By Liban Ahmed


The on-going tragedy of migrant deaths in the Mediterranean has left many people asking why so many choose to risk their lives attempting to travel to Europe in boats piloted by unscrupulous or incompetent human traffickers.  A second question is what these immigrants’ countries of origin are doing about the problems that compel young people to make the journey.

Those two questions are especially relevant to Somalia, where a young person’s hopes of making successful life for themselves are often seen as being pinned on making a journey that has become known as tahriib.

In 1992 I, along with 200 others, boarded a boat at Bosaso Port to seek asylum in Yemen. Our boat docked at Aden’s Tawahi Port where, after several attempts to turn us away, the Port authorities, allowed us to disembark. We were temporarily accommodated in warehouses. After two weeks the Yemeni government and UNHCR transported us to Medinat Al Shaa’ab refugee  .

A young Somali who was born in 1990 is today 25 years old. He or she has never seen Somalia’s pre-1991 hybrid educational system to which parents contributed some fee to supplement teachers’ income, nor did she see Mogadishu’s free system of higher education. When she looks into the future she will see what those of us who fled Somalia after 1991 had seen: a country divided up and exploited by politicians who do not care about the future of their young people.

During the 1990s and early 2000s, Somalis viewed Yemen as the route to refugee life or  generally as a labourer in Saudi Arabia. The hazardous Sahara route, notorious for ruthless robber Somalis called Ma-gafe, who holds immigrants hostage for ransom have replaced the Yemen route  although now Somali refugees are fleeing the Yemen civil war.


The Daily Telegraph reports that some immigrants who were granted refugee status have links with human traffickers. Italian authorities have wiretapped an Eritrean refugee “who is accused of masterminding the smuggling operations from Catania in eastern Sicily, where many migrant boats end up.”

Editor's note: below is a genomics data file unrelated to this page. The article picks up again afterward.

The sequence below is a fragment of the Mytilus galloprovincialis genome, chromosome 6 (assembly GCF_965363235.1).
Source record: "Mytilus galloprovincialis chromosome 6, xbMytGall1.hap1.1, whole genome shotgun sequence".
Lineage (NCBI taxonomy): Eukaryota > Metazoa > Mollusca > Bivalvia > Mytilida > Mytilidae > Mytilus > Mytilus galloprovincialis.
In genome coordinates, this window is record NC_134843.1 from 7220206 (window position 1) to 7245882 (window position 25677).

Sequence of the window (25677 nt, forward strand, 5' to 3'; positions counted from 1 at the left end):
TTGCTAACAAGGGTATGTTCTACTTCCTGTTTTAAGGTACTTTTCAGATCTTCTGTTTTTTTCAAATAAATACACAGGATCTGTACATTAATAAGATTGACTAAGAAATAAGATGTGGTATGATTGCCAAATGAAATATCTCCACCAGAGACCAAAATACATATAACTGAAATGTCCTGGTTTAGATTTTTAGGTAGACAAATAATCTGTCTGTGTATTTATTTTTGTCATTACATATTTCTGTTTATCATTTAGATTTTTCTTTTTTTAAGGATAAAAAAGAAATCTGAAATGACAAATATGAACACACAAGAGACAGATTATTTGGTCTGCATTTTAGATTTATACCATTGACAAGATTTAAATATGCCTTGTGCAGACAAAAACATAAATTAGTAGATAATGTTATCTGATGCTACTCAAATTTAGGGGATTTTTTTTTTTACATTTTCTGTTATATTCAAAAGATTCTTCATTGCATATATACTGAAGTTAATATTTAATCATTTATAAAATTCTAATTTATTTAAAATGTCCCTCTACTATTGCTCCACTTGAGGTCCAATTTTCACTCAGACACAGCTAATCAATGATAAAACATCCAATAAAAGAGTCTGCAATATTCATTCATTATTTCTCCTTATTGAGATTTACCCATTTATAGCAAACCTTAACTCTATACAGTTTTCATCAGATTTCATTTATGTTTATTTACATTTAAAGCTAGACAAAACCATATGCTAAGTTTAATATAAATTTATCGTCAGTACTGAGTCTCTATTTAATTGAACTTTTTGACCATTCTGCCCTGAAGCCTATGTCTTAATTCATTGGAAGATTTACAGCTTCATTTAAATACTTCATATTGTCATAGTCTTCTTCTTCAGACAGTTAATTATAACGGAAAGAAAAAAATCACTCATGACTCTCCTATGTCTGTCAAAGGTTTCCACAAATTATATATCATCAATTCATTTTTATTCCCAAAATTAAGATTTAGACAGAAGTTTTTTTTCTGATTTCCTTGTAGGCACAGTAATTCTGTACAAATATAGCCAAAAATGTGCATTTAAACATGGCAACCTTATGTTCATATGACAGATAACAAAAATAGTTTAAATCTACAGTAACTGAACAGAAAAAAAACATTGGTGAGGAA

To have better life opportunities is the main motivation for young Somali immigrants who choose to embark on hazardous immigration. What makes 2015 Somali immigration trend different from that of 1995 is not the only route to Europe but the importance many young Somalis attach to taking risks in the Sahara and the Mediterranean Sea. In 1995 the impact of the Somali Diaspora on Somalia’s shattered economy was negligible.  Neither cross-country money transfer companies nor mobile money services existed in Somalia then. Somalis’ perception of travel and geography has been shaped by the 24-hour Somali TV stations, the Internet and telecommunications. In 1995 the Somali Diaspora in the Middle East and East Africa communicated with their relatives in Somalia by ham radio (known in Somalia as Taar) based at some Somali embassies as the country had no telephone. Diaspora success is much better communicated through  media.


Every year hundreds of young Somalis graduate from high schools and universities in Somalia. Young Somalis who are facing the prospect of long-term unemployment in a Diaspora-fuelled local economy  contemplate immigration to Europe or eastern or southern  Africa.

Addressing the problem of youth immigration should be a joint task by the international community and Somali business community. Somali money transfer companies, telecom companies, livestock exporters should put their heads together to create a fund for Somali youths.

In the absence of taxation regime in Somalia, businesses ought to be helped with reinvesting their capital in ventures that provide employment opportunities for young people.  A Somali youth fund to which Somalis business and Somalia’s donor friends can contribute could be a first step to address youth unemployment in Somalia.

The  youth  fund will aim to accomplish the dual tasks of creating gainful employment for   competent secondary school leavers and university graduates on one hand and awarding business grants to young Somali men and women with vocational skills on the other.

We have to go beyond denouncing human traffickers or raising awareness about risks associated with tahriib. The Somali political and business elites should join forces to reverse the trend that sets many young Somalia on the path to hazardous immigration.  Silence or apathy towards the plight of young Somali immigrants is as bad as the structural and political violence that makes them flee their homeland in the first place

Liban Ahmad